March 2013 Plant Profile: Edgeworthia chrysantha

March 7th, 2013 by Soest Gardener, Riz Reyes

photo 3I always attempt to showcase a different plant , but for the second year in a row, I simply couldn’t resist mentioning a species that people who visit UW Botanic Garden’s  Center for Urban Horticulure at this time will be asking about because it’s looking the best its ever looked for us.

Making a grand return this month is Edgeworthia chrysantha all by itself!

I paired it with its close relative Daphne odora last year, but with the mild winter we’ve had, both of our specimens came through beautifully and it’s just starting to bloom its heads off! And like it’s relative, it is WONDERFULLY FRAGRANT!

They can be finicky to get established. Make you you choose a spot with sun/part shade, and it benefits from a protected location as well as it’s not as hardy as the Daphnes here in the Pacific Northwest. Rich, well drained soil is a must along with regular irrigation during the summer and fall while buds are setting and avoid moving it around as with most daphnes, mature specimens will sulk if transplanted.

photo 2 photo 1

Common Name: Chinese Paper Bush, Yellow Daphne
Location: CUH-Fragrance Garden, Miller Library North beds
Origin: China
Height and spread: 6ft. high and 6-7ft. wide (usually smaller)
Bloom Time: Winter

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March 2012 Plant Profile: Two members of the family THYMELAEACEAE

March 10th, 2012 by Soest Gardener, Riz Reyes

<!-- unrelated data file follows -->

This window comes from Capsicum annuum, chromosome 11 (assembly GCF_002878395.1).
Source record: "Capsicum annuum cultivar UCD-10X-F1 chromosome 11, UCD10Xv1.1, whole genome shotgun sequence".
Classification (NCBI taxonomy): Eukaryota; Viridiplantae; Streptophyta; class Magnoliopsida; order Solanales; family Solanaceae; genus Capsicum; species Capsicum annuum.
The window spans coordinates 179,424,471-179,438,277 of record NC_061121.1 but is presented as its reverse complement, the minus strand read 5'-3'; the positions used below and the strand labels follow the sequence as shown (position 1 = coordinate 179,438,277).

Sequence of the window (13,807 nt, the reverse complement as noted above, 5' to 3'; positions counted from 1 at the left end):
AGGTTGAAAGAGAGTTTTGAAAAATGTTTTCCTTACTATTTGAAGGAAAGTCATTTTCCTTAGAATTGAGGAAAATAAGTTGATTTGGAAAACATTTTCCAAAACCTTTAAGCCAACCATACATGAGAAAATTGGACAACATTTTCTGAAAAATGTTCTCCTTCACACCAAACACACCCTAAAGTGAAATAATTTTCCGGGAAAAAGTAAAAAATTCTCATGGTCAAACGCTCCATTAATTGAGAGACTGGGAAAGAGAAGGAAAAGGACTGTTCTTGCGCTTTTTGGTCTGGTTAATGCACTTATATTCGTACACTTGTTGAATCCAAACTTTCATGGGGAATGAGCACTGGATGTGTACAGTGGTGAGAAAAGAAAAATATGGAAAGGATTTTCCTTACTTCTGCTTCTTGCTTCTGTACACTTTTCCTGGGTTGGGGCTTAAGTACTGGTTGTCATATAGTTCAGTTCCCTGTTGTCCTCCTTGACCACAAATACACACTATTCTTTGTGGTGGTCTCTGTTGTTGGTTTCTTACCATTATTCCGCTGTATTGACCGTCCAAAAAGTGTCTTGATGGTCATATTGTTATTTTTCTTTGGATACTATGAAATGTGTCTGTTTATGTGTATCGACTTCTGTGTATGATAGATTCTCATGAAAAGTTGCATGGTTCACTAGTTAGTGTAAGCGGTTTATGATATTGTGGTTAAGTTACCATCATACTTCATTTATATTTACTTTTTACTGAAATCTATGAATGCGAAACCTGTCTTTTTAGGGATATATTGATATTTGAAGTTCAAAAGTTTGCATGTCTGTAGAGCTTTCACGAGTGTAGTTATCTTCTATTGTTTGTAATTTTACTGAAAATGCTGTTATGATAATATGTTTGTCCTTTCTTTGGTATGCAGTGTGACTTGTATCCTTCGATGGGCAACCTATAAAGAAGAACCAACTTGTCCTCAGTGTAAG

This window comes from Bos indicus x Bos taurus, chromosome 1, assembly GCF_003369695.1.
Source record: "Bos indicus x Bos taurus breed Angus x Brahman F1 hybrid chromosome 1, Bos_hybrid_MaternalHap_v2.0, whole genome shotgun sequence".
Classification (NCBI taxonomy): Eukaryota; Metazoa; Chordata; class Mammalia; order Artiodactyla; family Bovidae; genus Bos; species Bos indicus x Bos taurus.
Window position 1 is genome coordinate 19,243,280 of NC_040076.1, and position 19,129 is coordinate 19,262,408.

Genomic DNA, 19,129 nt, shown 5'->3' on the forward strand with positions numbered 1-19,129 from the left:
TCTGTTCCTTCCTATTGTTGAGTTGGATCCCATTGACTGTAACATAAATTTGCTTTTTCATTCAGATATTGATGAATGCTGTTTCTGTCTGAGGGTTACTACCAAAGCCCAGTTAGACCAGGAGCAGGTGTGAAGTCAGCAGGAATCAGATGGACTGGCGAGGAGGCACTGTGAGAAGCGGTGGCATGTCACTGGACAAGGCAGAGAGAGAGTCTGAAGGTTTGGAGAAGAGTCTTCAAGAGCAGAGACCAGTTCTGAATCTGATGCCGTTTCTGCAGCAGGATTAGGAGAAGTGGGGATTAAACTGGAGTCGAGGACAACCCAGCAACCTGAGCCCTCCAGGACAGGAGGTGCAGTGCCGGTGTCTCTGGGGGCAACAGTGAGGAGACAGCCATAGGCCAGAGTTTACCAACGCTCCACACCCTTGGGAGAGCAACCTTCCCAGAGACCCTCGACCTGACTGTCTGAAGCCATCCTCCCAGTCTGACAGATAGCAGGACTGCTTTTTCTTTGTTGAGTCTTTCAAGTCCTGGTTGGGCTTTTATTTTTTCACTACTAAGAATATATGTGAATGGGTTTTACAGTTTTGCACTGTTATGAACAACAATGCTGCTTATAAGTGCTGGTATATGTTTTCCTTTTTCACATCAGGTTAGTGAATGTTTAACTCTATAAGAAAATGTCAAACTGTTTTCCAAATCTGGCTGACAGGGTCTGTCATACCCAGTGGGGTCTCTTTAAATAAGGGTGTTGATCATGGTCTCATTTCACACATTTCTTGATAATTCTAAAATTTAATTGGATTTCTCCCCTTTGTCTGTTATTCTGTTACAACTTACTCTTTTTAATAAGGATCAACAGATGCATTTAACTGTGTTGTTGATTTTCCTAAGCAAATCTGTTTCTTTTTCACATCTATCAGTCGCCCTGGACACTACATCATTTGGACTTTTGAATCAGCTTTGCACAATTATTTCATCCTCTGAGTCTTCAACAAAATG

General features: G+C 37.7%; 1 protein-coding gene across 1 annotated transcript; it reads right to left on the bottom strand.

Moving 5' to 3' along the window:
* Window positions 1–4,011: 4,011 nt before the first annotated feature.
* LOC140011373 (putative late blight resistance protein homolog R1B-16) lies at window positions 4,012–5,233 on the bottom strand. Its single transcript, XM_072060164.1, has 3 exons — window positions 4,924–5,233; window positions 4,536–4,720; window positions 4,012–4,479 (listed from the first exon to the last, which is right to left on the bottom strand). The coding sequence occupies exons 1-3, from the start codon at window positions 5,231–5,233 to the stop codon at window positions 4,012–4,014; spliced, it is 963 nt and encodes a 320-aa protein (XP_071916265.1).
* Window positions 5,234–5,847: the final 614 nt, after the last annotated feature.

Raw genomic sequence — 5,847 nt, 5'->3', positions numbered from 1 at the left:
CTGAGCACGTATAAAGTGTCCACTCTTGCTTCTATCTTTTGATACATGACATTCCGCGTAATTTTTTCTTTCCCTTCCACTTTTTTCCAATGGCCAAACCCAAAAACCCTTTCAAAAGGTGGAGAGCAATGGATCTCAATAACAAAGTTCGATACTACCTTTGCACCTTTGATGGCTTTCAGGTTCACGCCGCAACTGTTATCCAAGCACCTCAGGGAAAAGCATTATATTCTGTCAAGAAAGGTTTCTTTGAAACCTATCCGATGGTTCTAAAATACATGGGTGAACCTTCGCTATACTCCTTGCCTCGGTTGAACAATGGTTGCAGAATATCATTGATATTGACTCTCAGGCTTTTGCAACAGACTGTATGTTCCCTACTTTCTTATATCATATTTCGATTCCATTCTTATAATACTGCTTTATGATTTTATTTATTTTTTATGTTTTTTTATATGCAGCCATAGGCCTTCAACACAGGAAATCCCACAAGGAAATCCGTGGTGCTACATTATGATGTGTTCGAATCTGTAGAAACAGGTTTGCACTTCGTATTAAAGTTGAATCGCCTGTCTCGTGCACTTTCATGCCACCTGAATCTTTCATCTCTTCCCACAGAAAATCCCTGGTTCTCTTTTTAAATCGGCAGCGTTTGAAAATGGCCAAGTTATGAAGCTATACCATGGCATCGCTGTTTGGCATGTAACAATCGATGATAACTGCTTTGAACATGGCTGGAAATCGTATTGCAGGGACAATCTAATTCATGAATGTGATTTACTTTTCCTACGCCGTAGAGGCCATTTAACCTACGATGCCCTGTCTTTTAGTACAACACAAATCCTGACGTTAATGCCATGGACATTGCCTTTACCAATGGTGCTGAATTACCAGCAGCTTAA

I had a hard time deciding on just one plant for the month of March and I was able to narrow it down to two highly notable species and since they happen to be in the same family, I figured I’d mention the family as an excuse to have two plants this time around.

One of these plants many of us are familiar with because of it’s remarkable winter fragrance. Daphne odora. The other one is more familiar to collectors and is not as readily available, but just as dramatic and also wonderfully scented. That plant is Edgeworthia, the Chinese Paper Bush.

Both are members of a family that’s difficult to really define as there aren’t any very obvious diagnostic traits to identify it. In Landscape Plant identification, however, it’s a family known for woody shrubs producing very fragrant winter blossoms. They also have smooth bark and fibers that make them valuable in quality paper making.

First of, let’s discuss the ever popular Daphne odora. It is, by far, the most intoxicating scent in the winter garden. It has a very heady perfume and some are reminded of the children’s cereal, Fruit Loops, when they come close to admire it! The most common selected cultivar of Daphne odora is ‘Aureo-marginata’, basically implying the variable gold edges on the foliage. This species is evergreen, but ‘Aureo-marginata’ tends to be sprawly and have a poor growth habit. A newer selection called ‘Zuiko Nishiki’ looks to be a more promising cultivar with a better growth habit that’s more upright and the foliage appears cleaner, refined, but lacks the gold edge.

Common Name: Winter Daphne
Location: CUH-Fragrance Garden, Miller Library/Merrill Entrance
Origin: China/Garden Origin
Height and spread: 2ft. high and 4ft. wide.
Bloom Time: Winter

Edgeworthia chrysantha has been a much sought after collector’s plant for years, but it’s becoming more readily available. It has a really architectural look to its multi-stemmed habit and light, cinnamon colored stems. It makes a rounded shrub with lush foliage during growing season as it begins to set buds for the following winter’s blooms which are a deep creamy yellow and possess a fabulous scent. They can be finicky to get established. Make you you choose a spot with sun/part shade, and it benefits from a protected location as well as it’s not as hardy as the Daphnes here in the Pacific Northwest. Rich, well drained soil is a must along with regular irrigation during the summer and fall while buds are setting and avoid moving it around as with most daphnes, mature specimens will sulk if transplanted.